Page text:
The Christchurch Press runs a story by Jason Krupp arguing that tobacco costs the New Zealand public health system $7 billion per year.
That number seems very high. Recall that New Zealand is a country of about 4.4 million people. Is it any way plausible that each and every one of us are shelling out about $1600 per year to cover smoking-related illness? That's the first thing that a numerate journalist should have thought about: a sense of scale.According to the World Health Organisation's Economics of Tobacco Toolkit, health costs attributed to smoking account for between 6 per cent and 15 per cent of national healthcare expenditure in developed countries.In Australia, smoking costs equated to between 2.1 per cent and 3.4 per cent of gross domestic product.New Zealand was not featured in the report but, if the results were comparable here, it would mean Kiwi taxpayers fork out about $7 billion a year to treat smoking-related diseases.
Next plausibility check: how much does the government spend on the health system in total? Treasury's site is down again and so I'll have to trust in this infographic; it's from Keith Ng, so it's almost certainly correct. It cites numbers of $13.2 billion for 2011 and $13.9 billion for 2012. Does it seem plausible that smoking accounts for half of total government health expenditures? That we could double health services but for the existence of smokers?
Numbers that far out of whack demand a bit of fact checking. What would five minutes on Google tell you about prior estimates of the costs borne by the New Zealand Health System? You'd probably find the Ministry of Health's $1.9 billion estimate, but that one was predicated on the assumption that smokers would otherwise live forever with zero health costs: they didn't account for that smokers do eventually have to die, even if they don't smoke, and so most of the health costs of smoking are just bringing forward costs that would otherwise be borne by the health system even if smoking had never existed. Here's a piece from the Christchurch Press noting, and critiquing, that MoH estimate.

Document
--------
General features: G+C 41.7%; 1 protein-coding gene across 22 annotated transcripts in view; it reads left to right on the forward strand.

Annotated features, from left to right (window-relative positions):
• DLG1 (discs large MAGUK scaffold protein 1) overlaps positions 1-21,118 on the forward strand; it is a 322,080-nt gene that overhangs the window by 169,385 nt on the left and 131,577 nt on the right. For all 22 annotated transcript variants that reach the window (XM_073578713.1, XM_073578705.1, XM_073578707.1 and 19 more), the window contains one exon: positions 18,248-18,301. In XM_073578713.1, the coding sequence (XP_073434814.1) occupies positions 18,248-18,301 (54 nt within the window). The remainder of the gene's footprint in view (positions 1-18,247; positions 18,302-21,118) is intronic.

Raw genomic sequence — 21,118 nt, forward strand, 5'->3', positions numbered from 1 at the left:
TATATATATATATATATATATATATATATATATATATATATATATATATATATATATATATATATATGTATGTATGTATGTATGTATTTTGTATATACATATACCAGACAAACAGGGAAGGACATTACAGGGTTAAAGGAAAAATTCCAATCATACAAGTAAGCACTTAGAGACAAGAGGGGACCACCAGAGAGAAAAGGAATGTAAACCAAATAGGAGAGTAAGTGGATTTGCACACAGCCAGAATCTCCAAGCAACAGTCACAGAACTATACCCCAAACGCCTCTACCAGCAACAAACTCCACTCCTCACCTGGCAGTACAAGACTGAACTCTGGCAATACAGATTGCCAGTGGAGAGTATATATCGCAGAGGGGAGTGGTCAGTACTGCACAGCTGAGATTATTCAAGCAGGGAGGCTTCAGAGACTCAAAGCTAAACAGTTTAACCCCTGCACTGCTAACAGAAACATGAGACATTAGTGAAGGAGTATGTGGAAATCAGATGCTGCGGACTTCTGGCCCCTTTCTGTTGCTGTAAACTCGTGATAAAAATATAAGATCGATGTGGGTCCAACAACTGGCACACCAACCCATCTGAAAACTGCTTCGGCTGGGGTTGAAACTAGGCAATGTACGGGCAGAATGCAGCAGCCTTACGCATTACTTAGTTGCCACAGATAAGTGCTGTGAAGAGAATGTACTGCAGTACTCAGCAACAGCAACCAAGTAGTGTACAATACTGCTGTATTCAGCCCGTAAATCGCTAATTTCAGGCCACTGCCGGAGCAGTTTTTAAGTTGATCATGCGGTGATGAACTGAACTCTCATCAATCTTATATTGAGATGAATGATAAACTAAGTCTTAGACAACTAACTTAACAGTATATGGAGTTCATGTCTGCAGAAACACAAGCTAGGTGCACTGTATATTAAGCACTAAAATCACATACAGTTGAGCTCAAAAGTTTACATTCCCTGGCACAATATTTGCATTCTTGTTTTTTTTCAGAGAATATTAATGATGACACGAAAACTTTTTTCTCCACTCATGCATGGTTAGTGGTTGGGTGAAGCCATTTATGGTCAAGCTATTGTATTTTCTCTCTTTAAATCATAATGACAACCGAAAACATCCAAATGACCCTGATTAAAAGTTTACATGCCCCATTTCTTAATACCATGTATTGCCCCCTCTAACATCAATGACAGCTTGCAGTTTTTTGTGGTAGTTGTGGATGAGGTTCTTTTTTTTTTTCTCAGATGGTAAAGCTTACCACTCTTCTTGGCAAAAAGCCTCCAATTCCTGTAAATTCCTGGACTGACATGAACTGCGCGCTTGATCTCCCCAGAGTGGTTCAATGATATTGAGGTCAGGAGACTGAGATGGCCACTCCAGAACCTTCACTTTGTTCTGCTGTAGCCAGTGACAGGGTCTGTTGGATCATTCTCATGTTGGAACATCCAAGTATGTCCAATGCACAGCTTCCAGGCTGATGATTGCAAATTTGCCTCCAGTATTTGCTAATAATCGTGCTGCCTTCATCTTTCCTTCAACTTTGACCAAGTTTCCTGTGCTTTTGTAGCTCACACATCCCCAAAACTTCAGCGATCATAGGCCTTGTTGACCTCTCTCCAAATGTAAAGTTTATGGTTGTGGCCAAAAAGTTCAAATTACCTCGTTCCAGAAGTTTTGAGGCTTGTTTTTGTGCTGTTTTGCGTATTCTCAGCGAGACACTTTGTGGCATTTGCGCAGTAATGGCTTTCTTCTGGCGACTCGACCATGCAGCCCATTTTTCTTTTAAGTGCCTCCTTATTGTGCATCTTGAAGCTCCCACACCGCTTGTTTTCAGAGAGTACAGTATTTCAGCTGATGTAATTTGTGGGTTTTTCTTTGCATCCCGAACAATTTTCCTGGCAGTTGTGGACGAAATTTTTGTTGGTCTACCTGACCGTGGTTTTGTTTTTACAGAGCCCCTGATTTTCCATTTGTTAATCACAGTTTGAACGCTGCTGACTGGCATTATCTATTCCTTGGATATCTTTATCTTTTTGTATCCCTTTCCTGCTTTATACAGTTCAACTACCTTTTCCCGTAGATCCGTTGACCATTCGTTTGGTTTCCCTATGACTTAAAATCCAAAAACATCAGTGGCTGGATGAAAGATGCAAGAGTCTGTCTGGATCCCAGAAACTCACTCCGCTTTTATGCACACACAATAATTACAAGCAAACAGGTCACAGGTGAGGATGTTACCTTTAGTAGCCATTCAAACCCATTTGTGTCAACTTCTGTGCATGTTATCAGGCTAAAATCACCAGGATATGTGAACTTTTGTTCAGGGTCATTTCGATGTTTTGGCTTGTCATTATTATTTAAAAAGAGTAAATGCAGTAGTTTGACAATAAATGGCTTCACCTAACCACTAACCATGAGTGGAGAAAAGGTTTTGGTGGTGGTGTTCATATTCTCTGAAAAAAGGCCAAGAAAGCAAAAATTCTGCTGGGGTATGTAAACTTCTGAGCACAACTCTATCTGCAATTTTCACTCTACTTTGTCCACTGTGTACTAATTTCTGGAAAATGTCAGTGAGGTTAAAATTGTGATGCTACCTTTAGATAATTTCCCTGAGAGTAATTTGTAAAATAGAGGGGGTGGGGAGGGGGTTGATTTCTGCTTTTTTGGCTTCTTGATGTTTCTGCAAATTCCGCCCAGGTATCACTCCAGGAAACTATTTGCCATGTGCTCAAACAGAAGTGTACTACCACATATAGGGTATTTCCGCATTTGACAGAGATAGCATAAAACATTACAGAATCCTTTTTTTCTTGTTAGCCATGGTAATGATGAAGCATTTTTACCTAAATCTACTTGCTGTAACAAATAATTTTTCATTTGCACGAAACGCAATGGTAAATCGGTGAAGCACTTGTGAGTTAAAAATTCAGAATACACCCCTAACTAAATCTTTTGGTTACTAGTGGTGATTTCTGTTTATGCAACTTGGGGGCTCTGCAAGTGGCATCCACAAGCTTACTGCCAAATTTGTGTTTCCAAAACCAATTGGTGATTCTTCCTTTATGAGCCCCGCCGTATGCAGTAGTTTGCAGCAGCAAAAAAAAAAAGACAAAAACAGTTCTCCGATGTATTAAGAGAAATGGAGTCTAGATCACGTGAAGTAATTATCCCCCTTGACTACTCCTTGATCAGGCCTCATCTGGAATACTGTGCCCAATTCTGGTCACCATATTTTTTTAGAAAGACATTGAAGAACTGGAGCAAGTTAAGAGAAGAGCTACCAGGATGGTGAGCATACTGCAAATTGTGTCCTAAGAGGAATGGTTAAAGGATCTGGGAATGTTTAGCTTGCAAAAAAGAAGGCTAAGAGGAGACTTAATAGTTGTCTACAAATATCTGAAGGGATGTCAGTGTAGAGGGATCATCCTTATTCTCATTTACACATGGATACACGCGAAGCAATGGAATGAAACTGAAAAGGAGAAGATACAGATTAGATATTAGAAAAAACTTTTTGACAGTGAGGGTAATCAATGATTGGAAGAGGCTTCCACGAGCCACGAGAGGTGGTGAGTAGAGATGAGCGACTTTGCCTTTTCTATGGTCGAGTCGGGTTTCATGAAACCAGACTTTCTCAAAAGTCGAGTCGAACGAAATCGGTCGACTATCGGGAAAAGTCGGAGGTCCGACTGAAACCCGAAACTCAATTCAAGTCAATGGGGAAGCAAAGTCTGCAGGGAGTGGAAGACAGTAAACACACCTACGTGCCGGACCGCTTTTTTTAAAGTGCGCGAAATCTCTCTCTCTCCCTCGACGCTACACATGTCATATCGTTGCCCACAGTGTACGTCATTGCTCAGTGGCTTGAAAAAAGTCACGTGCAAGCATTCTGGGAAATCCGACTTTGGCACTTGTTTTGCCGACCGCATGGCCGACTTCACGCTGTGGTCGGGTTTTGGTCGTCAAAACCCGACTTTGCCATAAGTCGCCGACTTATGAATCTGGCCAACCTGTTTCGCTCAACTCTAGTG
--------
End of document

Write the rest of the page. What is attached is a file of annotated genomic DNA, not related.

Next, you'd find the study by Des O'Dea, commissioned by Action on Smoking and Health, and by the SmokeFree Coalition, that concluded that smokers cost the health system some $350 million in 2005: 5% of the figure cited by Krupp. Inflation hasn't been that high over the last 7 years. O'Dea cites total figures including smokers' spending on tobacco and a bunch of other costs properly viewed as privately borne that amount to $1.7 billion: still rather smaller than Krupp's figure even though in includes a really broad assortment of costs other than those falling on the government.
And, you might find the New Zealand Cancer Society saying the total cost borne by the health system is $250 million.
And we'd also want to remember that smokers pay about a billion dollars a year in excise taxes.
I really hope that Krupp isn't based at the Press and is just part of the Fairfax stable. Because I gave a talk at The Press last year that I'd hoped would cure them of this particular kind of innumeracy.
Is it too much to ask that the Fairfax papers not invent statistics that leave their readers worse-informed for having bought their newspapers?